Music of the Hemispheres page 2

By: Clive Thompson

Music of the Hemispheres   (page 2)


For his first experiment he came up with an elegant concept: He stopped people on the street and asked them to sing, entirely from memory, one of their favorite hit songs. The results were astonishingly accurate.

Most people could hit the tempo of the original song within a four-percent margin of error, and two-thirds sang within a semitone of the original pitch, a level of accuracy that wouldn’t embarrass a pro.

“When you played the recording of them singing alongside the actual recording of the original song, it sounded like they were singing along,” Dr. Levitin said.

It was a remarkable feat. Most memories degrade and distort with time; why would pop music memories be so sharply encoded? Perhaps because music triggers the reward centers in our brains. In a study published last year Dr. Levitin and group of neuroscientists mapped out precisely how.

Observing 13 subjects who listened to classical music while in an M.R.I. machine, the scientists found a cascade of brain-chemical activity. First the music triggered the forebrain, as it analyzed the structure and meaning of the tune. Then the nucleus accumbus and ventral tegmental area activated to release dopamine, a chemical that triggers the brain’s sense of reward.

The cerebellum, an area normally associated with physical movement, reacted too, responding to what Dr. Levitin suspected was the brain’s predictions of where the song was going to go. As the brain internalizes the tempo, rhythm and emotional peaks of a song, the cerebellum begins reacting every time the song produces tension (that is, subtle deviations from its normal melody or tempo).

“When we saw all this activity going on precisely in sync, in this order, we knew we had the smoking gun,” he said. “We’ve always known that music is good for improving your mood. But this showed precisely how it happens.”

The subtlest reason that pop music is so flavorful to our brains is that it relies so strongly on timbre. Timbre is a peculiar blend of tones in any sound; it is why a tuba sounds so different from a flute even when they are playing the same melody in the same key.

Popular performers or groups, Dr. Levitin argued, are pleasing not because of any particular virtuosity, but because they create an overall timbre that remains consistent from song to song. That quality explains why, for example, I could identify even a single note of Elton John’s “Benny and the Jets.”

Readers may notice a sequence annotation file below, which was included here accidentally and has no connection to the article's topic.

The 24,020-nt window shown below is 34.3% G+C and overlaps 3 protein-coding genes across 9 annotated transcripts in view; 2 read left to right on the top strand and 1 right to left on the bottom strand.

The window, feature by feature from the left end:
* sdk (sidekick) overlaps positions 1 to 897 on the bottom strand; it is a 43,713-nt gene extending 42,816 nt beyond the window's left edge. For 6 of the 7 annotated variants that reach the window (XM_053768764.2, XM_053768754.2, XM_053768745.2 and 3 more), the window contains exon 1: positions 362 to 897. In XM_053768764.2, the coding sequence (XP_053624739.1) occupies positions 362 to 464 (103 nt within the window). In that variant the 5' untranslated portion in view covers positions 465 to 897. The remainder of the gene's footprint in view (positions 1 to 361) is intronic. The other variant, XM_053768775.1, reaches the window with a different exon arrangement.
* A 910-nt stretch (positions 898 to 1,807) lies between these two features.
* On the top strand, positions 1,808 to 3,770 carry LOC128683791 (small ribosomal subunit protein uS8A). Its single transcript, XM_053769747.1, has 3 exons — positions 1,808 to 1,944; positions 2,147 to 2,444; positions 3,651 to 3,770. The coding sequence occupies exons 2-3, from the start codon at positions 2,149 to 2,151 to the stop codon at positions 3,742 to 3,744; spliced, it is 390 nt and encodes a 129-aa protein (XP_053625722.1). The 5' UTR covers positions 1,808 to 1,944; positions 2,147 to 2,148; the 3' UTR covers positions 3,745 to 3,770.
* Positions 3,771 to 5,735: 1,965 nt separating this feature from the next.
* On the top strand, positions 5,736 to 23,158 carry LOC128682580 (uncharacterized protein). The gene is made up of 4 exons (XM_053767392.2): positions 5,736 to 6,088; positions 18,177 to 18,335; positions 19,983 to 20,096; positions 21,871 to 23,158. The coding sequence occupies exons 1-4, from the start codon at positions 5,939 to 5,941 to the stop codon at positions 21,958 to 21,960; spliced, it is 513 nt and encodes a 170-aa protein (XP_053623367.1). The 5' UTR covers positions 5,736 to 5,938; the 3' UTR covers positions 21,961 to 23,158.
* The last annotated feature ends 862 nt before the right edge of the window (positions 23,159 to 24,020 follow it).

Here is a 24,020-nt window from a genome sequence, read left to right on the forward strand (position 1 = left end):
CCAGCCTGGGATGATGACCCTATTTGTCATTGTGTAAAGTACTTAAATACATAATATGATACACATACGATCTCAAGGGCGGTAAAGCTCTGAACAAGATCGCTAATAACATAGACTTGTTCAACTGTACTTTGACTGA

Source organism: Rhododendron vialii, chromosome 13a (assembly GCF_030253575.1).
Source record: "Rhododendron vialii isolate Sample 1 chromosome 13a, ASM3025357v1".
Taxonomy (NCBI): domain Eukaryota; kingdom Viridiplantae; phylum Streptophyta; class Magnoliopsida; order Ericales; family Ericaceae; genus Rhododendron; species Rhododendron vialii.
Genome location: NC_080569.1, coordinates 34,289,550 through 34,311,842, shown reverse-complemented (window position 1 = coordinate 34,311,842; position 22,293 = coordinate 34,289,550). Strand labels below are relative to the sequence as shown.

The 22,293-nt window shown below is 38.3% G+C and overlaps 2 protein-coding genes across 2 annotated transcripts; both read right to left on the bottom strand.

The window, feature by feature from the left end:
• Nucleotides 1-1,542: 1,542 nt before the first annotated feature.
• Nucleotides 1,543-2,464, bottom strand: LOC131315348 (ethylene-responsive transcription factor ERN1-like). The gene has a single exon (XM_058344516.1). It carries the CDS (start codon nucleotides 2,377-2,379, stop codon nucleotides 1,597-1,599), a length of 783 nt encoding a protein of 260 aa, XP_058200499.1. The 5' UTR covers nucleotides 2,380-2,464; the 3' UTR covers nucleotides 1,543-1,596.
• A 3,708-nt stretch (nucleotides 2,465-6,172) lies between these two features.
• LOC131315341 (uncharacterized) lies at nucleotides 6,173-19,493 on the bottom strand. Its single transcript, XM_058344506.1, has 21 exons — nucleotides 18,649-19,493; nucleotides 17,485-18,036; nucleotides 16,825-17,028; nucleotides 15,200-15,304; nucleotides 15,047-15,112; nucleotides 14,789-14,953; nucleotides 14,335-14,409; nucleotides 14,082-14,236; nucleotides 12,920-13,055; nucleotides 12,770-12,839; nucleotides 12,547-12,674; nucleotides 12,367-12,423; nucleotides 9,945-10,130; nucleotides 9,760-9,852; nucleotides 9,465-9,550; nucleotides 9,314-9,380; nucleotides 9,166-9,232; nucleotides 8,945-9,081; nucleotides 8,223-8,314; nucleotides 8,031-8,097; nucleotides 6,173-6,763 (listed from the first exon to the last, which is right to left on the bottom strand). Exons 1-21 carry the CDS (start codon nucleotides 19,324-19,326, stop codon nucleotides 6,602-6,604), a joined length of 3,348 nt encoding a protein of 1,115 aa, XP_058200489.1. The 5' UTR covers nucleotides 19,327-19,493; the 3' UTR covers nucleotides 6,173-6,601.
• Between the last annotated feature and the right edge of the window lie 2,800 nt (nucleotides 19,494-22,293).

“Nobody else’s piano sounds quite like that,” he said, referring to Mr. John. “Pop musicians compose with timbre. Pitch and harmony are becoming less important.”

Dr. Levitin dragged me over to a lab computer to show me what he was talking about. “Listen to this,” he said, and played an MP3. It was pretty awful: a poorly recorded, nasal-sounding British band performing, for some reason, a Spanish-themed ballad.

Dr. Levitin grinned. “That,” he said, “is the original demo tape of the Beatles. It was rejected by every record company. And you can see why. To you and me it sounds terrible. But  George Martin heard this and thought, ‘Oh yeah, I can imagine a multibillion-dollar industry built on this.’

“Now that’s musical genius.”

THE largest audience that Dr. Levitin has performed in front of was 1,000 people, when he played backup saxophone for Mel Tormé. Years of being onstage piqued Dr. Levitin’s interest in another aspect of musical experience: watching bands perform. Does the brain experience a live performance differently from a recorded one?

To find out, he and Bradley Vines, a graduate student, devised an interesting experiment. They took two clarinet performances and played them for three groups of listeners: one that heard audio only; one that saw a video only; and one that had audio and video. As each group listened, participants used a slider to indicate how their level of tension was rising or falling.

One rapid, complex passage caused tension in all groups, but less in the one watching and listening simultaneously. Why? Possibly, Dr. Levitin said, because of the performer’s body language: the clarinetist appeared to be relaxed even during that rapid-fire passage, and the audience picked up on his visual cues. The reverse was also true: when the clarinetist played in a subdued way but appeared animated, the people with only video felt more tension than those with only audio.

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Clive Thompson is a writer for The New York Times  Article Source: http://www.emusicguides.com


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